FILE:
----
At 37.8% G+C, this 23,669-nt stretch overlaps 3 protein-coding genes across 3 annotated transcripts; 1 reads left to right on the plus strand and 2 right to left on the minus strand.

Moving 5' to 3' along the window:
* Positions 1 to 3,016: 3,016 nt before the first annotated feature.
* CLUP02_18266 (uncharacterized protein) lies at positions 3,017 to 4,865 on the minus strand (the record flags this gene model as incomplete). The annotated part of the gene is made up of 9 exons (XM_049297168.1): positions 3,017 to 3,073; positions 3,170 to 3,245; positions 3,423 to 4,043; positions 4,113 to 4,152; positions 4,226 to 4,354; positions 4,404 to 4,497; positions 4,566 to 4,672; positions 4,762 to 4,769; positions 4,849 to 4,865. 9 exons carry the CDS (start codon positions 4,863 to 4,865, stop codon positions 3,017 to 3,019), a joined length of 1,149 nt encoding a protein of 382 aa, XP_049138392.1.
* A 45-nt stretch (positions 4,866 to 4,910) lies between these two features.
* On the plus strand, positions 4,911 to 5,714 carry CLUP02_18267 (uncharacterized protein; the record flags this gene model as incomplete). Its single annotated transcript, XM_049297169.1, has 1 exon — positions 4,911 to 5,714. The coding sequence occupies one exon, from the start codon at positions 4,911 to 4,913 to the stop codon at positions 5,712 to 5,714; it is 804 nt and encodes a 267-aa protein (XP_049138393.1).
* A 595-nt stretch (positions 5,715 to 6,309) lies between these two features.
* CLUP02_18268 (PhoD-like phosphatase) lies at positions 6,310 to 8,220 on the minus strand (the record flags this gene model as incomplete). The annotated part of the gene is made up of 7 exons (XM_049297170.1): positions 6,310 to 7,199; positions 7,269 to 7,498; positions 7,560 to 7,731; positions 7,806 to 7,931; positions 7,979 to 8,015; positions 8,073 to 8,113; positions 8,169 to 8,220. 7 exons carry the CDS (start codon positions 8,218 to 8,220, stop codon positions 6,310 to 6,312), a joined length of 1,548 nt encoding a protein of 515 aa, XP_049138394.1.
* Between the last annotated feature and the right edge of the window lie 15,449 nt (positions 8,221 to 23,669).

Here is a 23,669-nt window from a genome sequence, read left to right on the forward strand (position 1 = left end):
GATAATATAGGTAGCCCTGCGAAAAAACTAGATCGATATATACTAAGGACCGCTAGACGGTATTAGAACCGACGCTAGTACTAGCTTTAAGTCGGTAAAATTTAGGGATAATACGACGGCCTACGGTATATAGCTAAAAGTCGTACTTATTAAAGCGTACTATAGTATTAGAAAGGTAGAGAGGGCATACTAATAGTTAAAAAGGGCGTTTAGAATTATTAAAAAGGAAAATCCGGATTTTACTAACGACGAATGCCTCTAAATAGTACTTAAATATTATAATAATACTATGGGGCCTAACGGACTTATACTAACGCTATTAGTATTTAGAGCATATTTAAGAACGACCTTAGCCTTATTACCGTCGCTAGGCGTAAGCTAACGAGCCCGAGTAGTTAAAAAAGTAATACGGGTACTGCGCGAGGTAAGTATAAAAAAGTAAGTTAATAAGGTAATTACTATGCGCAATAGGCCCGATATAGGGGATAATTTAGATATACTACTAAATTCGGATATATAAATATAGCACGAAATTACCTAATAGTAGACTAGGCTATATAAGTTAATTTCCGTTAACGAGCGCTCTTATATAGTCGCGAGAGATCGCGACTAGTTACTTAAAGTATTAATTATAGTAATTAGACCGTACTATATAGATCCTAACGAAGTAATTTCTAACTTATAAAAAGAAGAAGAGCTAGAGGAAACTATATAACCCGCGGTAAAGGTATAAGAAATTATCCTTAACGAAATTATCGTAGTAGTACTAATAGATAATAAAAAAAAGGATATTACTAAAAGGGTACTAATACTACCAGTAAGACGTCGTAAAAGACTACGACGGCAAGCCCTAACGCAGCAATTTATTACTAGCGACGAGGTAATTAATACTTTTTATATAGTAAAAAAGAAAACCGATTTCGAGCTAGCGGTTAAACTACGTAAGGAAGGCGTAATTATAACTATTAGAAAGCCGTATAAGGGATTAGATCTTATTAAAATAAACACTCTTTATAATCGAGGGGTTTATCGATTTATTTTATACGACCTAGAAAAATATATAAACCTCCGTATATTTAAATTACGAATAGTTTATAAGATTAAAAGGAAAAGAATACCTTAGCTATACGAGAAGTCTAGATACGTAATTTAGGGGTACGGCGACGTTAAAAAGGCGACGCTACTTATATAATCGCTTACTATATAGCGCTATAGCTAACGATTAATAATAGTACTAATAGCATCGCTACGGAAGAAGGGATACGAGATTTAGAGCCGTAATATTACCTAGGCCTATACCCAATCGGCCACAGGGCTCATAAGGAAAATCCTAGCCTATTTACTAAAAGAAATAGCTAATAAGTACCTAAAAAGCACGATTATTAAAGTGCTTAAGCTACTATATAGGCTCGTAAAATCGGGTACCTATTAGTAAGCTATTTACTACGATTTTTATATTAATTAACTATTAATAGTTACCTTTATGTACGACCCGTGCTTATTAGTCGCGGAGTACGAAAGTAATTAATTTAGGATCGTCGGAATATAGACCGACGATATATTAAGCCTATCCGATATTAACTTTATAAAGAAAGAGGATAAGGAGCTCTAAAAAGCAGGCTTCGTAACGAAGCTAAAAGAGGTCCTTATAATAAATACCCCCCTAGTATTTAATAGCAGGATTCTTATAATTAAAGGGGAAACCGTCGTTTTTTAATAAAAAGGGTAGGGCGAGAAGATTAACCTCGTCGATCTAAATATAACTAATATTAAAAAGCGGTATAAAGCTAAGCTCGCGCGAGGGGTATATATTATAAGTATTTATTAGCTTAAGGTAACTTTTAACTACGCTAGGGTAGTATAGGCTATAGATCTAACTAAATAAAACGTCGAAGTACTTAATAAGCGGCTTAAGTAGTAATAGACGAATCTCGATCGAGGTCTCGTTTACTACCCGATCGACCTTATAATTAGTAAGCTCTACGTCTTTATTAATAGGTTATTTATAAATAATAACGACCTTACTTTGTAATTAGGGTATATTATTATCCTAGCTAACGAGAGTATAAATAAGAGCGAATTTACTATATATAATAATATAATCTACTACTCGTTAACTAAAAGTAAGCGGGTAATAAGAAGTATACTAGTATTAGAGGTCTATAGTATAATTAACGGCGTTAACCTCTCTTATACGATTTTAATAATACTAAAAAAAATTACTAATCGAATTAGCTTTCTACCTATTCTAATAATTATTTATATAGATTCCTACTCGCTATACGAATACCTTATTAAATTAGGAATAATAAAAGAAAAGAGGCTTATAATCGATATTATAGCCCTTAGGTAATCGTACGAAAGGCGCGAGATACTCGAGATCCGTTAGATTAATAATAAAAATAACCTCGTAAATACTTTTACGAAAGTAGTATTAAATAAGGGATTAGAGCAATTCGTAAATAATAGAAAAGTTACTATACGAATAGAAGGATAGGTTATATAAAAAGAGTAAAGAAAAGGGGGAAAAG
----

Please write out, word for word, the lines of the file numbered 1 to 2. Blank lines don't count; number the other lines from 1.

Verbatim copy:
At 37.8% G+C, this 23,669-nt stretch overlaps 3 protein-coding genes across 3 annotated transcripts; 1 reads left to right on the plus strand and 2 right to left on the minus strand.

Moving 5' to 3' along the window: